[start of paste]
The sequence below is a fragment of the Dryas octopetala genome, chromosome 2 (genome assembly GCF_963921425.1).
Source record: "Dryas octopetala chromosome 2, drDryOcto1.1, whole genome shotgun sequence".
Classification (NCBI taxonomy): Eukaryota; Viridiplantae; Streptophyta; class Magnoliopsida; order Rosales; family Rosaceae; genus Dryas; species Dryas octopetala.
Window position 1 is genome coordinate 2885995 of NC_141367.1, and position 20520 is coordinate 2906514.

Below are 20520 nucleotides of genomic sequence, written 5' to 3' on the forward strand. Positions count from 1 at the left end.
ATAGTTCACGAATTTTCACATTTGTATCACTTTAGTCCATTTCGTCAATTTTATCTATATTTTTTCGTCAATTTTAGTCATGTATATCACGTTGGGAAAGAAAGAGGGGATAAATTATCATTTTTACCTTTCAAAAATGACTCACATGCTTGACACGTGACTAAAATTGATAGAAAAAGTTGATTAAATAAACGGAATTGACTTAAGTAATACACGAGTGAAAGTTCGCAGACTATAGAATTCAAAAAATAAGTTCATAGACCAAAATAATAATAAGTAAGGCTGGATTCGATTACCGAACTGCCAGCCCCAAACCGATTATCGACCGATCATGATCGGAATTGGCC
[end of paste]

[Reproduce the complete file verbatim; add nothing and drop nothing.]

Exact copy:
The sequence below is a fragment of the Dryas octopetala genome, chromosome 2 (genome assembly GCF_963921425.1).
Source record: "Dryas octopetala chromosome 2, drDryOcto1.1, whole genome shotgun sequence".
Classification (NCBI taxonomy): Eukaryota; Viridiplantae; Streptophyta; class Magnoliopsida; order Rosales; family Rosaceae; genus Dryas; species Dryas octopetala.
Window position 1 is genome coordinate 2885995 of NC_141367.1, and position 20520 is coordinate 2906514.

Below are 20520 nucleotides of genomic sequence, written 5' to 3' on the forward strand. Positions count from 1 at the left end.
ATAGTTCACGAATTTTCACATTTGTATCACTTTAGTCCATTTCGTCAATTTTATCTATATTTTTTCGTCAATTTTAGTCATGTATATCACGTTGGGAAAGAAAGAGGGGATAAATTATCATTTTTACCTTTCAAAAATGACTCACATGCTTGACACGTGACTAAAATTGATAGAAAAAGTTGATTAAATAAACGGAATTGACTTAAGTAATACACGAGTGAAAGTTCGCAGACTATAGAATTCAAAAAATAAGTTCATAGACCAAAATAATAATAAGTAAGGCTGGATTCGATTACCGAACTGCCAGCCCCAAACCGATTATCGACCGATCATGATCGGAATTGGCC